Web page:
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A winter astronomical wonder

While going through some image files that have been sitting on my virtual work bench, I came across one I took in January this year. Winter nights in the northern hemisphere can be cold but they bring with them the opportunity to view what is possibly the most beautiful object to look at in the night sky: The Orion Nebula. The nebula itself is the closest massive star forming nebula to Earth. It has a bright group of stars at its centre, called the Trapezium, and looks, to me, like a moth or bird spreading its wings. The nebula is easy to locate, it looks like a fuzzy smudge just below the centre star in Orion's Belt. It looks great when looking through even small aperture telescopes but looks best through larger telescopes. It also makes a great first time astrophotography target since it is a very bright object.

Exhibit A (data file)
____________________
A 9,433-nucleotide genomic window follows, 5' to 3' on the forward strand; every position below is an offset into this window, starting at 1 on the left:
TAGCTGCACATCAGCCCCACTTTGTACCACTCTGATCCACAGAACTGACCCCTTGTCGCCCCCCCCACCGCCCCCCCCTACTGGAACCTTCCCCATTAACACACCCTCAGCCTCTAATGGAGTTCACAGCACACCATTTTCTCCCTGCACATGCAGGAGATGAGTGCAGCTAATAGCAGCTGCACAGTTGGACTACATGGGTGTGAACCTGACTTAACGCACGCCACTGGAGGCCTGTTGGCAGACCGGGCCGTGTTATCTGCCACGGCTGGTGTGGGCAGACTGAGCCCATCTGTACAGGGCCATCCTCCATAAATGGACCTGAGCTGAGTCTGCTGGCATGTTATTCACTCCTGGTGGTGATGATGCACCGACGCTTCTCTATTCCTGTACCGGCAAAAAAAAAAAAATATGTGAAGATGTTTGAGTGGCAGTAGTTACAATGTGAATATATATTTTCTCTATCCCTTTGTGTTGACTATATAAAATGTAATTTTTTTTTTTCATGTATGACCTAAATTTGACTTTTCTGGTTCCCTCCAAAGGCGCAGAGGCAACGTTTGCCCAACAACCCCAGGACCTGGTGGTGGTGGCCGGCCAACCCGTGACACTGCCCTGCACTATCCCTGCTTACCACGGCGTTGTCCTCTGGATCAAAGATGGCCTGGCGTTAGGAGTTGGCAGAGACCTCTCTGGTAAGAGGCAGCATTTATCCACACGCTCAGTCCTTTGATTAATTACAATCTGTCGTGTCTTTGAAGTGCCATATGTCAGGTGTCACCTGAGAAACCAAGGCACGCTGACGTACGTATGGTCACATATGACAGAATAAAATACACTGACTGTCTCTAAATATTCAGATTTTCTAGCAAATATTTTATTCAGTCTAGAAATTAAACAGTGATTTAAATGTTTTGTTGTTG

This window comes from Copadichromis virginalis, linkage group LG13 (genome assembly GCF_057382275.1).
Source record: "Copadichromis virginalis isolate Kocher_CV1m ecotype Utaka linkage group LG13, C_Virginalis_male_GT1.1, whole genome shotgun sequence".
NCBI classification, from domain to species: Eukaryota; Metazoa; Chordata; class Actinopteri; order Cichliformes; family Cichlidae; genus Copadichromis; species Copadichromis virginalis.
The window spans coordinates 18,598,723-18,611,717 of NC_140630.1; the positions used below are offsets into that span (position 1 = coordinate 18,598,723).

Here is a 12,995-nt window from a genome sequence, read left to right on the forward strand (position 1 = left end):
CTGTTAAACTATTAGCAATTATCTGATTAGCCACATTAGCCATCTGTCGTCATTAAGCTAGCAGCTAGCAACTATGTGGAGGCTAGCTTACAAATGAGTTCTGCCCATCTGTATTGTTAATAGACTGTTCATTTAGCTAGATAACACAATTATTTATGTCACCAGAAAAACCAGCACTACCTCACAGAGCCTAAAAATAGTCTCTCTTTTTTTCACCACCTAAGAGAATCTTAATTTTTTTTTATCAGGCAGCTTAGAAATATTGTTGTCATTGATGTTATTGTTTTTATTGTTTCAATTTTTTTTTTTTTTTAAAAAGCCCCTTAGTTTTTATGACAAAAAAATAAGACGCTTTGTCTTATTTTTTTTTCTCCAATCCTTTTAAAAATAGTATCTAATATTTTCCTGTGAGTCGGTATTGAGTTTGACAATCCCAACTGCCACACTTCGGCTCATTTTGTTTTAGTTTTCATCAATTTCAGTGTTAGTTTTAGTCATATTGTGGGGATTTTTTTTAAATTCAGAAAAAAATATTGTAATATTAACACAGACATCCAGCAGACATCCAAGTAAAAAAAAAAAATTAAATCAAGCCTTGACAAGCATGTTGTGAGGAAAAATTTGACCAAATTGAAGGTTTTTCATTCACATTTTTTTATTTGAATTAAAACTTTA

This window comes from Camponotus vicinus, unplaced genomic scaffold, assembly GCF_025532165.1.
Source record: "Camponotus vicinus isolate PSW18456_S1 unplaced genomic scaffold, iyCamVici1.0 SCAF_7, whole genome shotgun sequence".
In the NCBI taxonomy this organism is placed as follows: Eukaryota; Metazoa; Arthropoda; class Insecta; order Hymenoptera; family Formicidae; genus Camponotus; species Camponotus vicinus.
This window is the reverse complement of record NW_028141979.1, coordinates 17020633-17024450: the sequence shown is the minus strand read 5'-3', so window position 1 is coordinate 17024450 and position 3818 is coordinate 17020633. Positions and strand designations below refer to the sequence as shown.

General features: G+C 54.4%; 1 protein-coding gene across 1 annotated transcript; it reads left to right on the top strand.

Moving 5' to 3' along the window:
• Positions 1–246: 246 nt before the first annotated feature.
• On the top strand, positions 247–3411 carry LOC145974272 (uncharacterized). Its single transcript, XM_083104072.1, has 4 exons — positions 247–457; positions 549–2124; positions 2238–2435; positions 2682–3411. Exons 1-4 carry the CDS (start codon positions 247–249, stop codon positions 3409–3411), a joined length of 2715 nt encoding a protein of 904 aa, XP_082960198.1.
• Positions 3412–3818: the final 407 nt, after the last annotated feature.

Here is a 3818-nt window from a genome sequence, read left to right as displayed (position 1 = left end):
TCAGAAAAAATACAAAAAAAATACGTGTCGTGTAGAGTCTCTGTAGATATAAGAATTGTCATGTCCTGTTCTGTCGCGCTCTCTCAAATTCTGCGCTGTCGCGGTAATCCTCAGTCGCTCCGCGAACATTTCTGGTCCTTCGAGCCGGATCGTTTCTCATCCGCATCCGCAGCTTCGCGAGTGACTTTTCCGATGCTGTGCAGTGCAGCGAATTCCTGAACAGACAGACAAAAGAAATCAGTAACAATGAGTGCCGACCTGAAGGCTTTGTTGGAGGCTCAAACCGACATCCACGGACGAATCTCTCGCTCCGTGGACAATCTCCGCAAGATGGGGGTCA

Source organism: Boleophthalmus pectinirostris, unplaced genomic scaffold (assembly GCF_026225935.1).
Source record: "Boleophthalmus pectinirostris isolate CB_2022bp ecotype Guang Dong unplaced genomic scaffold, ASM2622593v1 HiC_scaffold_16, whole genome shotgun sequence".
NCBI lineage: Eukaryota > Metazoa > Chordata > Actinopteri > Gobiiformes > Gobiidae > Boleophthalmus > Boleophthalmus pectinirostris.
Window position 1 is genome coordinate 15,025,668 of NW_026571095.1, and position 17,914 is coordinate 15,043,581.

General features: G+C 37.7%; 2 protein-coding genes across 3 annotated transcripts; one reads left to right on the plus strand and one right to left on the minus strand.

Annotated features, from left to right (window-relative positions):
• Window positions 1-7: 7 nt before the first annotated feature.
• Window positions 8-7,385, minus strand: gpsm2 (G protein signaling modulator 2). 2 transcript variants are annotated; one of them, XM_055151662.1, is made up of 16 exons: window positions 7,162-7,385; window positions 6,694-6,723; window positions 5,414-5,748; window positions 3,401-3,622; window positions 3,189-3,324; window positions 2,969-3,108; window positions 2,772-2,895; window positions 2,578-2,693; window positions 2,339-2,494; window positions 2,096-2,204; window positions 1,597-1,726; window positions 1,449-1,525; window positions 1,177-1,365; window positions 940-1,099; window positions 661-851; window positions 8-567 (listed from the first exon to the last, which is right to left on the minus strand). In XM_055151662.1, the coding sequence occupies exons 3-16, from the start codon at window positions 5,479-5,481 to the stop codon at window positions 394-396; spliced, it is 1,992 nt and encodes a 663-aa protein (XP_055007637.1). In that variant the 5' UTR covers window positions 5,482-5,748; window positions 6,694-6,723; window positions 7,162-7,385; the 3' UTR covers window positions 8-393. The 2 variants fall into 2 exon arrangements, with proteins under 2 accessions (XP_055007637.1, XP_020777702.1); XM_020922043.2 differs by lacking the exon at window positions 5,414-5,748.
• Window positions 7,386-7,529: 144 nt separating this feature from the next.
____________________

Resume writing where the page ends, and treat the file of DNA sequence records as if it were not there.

This image was taken through the eyepiece of the telescope with my phone (Google Pixel 4a) using its night photography mode (but not the astrophotography mode).

Orion nebula as seen by my phone camera with minimal processing.

Orion nebula image with extra colour processing and sharpening.

The phone was held in place using a smartphone adapter (https://www.ontariotelescope.com/nexyz-dx-smartphone-adapter-kit.html). My telescope is a 10" Mead Lightbridge Dobsonian. The phone did a great job processing the image on its own but I wound up saving the RAW sensor files and processed them myself to get the above results. If you ever get the chance to view the night sky through a telescope, and Orion is in the sky, it is definitely a must view object.

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